The physical manifestation of this is that the glutes have become long and weak and to counteract this deficit the hamstrings have become short and strong. The hamstrings are now overloaded and in danger of being pulled or torn due to this excessive tightening.

 

This is a concept called adaptive shortening. It happens all over the body – the tonic muscles (those responsible for fighting gravity) and the phasic muscles (those responsible for movement) create an imbalance, so some common issues are:

 

  1. Strong/shortened pecs – weak/long rhomboids
  2. Strong/shortened upper traps – weak/long lower traps
  3. Strong/shortened lumbar erectors – weak/long abdominals
  4. Strong/shortened hip flexors – weak/long glutes
  5. Strong/shortened adductors – weak/long adductors

 

 

The result? Excessive lumbar curvature leading to lower back pain, a perpetually rounded stomach due an excessive anterior pelvic tilt, and potentially slouched shoulders, forward head posture, hip pain, and/or lower back pain.

 

So what is my posture?

 

Your best bet isto see a trainer who specialises in postural correction or has some training incorrective exercise. However a simple test is this. Be honest with yourself.

 

Look in the mirror. Do your shoulders round forward? Does your head protrude forward? Areyou a woman who would take a chainsaw to anyone who tried to separate her from her high heels? If you totter around in shoes that require an oxygen mask to compensate for the high altitude, then my guess is that you have a significant arch in your back caused by adaptive shortening.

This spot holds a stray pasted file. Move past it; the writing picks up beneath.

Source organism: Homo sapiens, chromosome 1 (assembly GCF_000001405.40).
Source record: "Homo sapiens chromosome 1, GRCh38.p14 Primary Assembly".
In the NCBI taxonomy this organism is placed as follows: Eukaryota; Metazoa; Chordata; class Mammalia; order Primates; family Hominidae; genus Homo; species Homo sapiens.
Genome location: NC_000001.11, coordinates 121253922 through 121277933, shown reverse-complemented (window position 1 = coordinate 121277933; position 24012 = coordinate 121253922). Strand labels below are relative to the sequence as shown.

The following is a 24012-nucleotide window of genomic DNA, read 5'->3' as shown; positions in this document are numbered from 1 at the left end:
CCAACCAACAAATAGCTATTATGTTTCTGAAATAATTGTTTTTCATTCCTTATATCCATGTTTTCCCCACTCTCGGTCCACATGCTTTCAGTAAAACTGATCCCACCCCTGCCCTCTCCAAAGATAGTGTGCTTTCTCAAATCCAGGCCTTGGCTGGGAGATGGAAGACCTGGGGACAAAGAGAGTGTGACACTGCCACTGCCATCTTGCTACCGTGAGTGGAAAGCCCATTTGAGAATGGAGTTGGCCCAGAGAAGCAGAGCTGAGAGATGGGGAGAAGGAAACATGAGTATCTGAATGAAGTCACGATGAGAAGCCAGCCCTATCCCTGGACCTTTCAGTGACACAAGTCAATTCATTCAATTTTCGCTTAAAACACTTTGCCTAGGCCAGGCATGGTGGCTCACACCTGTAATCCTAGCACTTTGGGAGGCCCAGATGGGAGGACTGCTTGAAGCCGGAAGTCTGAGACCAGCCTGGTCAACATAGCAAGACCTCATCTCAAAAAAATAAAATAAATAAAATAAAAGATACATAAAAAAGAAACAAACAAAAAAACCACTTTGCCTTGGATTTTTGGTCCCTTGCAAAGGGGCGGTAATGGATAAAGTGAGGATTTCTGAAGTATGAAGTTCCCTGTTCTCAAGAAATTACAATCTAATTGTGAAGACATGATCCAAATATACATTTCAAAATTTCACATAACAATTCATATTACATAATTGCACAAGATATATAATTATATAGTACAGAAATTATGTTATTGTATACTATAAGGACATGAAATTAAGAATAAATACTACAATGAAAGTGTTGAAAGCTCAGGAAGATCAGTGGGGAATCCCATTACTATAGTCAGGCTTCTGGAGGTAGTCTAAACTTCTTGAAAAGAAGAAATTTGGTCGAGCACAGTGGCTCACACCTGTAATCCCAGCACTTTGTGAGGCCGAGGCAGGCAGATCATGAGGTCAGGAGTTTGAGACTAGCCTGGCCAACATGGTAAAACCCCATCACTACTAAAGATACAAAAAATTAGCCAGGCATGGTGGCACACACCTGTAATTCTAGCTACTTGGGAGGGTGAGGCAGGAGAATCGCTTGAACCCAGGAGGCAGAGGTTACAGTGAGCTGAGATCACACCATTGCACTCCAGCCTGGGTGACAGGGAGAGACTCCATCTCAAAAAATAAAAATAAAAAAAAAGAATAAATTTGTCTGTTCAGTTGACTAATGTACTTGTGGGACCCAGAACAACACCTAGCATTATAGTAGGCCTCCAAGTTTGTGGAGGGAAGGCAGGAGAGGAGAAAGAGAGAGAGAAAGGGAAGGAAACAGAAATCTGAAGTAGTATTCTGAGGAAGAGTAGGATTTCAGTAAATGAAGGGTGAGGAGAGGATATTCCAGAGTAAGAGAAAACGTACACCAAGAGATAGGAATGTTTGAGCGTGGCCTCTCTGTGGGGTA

A simple test is to stand against a wall with heels, glutes, shoulders and head resting against the wall. Get someone else to try and run their hand behind your back. If their palm gets caught half way then you have a normal curvature of the spine. If you could drive a bus through the gap you have glutes that aren’t firing properly, overly tight hip flexors and weak abdominal muscles.

 

So what do I do about it?

 

Well, you know me – I am all about finding practical solutions to these issues and have outlined a plan of attack that will minimise the weaknesses in both the upper and lower extremities.

 

As a Personal Trainer, the key areas that clients tend to come to me with that are injured or weak are the scapula retractors, the external rotators, the lower back, the knees or the ankles – so the joints of the body at various junctions would appear to require a bit of additional attention rather than getting too gung-ho initially and having them find their 1-RM on a bench press!